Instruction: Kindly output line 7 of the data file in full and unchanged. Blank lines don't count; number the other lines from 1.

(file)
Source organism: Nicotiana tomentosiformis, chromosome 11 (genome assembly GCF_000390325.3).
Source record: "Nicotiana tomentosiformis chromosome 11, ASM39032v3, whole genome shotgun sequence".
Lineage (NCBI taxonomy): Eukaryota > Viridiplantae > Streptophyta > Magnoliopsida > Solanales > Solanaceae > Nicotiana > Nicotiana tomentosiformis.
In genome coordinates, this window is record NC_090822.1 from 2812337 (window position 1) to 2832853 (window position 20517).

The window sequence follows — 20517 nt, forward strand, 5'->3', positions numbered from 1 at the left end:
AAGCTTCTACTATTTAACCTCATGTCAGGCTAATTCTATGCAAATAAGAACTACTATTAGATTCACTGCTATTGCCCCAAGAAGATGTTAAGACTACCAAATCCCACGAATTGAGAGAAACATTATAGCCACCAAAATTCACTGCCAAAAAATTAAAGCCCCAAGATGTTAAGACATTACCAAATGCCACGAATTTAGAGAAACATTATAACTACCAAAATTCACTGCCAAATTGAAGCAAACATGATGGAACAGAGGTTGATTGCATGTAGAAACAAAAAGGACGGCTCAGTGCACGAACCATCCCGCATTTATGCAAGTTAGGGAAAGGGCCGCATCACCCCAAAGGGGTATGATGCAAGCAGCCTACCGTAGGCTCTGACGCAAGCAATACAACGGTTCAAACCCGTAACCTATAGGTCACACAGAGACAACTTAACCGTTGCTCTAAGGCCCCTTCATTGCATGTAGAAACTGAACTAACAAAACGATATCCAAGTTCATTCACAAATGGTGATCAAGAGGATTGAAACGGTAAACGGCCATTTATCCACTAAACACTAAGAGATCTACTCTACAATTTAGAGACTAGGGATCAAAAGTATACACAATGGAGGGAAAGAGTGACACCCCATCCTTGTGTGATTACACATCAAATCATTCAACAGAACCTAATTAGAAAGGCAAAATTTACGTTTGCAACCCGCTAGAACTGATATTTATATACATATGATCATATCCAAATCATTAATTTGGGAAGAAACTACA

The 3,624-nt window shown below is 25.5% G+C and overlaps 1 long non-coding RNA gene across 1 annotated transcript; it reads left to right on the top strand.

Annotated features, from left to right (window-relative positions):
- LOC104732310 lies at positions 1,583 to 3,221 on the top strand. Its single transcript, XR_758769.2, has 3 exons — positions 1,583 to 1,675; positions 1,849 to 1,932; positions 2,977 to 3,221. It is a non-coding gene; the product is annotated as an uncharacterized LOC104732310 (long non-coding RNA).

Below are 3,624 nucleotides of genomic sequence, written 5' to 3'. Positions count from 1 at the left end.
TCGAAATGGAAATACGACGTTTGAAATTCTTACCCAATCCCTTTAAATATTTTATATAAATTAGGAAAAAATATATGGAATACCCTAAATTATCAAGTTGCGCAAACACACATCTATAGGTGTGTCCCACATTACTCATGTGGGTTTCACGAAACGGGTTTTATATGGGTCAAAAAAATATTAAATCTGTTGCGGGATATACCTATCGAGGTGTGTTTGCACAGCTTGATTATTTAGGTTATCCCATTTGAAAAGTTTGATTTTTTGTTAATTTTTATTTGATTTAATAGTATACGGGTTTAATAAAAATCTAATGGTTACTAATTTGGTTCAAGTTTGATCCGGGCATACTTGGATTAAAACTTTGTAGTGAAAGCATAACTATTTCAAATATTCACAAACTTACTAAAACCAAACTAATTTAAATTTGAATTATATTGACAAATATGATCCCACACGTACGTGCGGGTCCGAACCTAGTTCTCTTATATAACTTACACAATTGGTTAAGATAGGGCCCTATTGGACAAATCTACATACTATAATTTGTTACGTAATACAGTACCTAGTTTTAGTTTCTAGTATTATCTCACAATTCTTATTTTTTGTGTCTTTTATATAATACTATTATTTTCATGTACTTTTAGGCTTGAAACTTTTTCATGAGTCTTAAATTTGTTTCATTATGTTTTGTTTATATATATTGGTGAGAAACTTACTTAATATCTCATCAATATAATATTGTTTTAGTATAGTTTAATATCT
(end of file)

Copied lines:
The 3,624-nt window shown below is 25.5% G+C and overlaps 1 long non-coding RNA gene across 1 annotated transcript; it reads left to right on the top strand.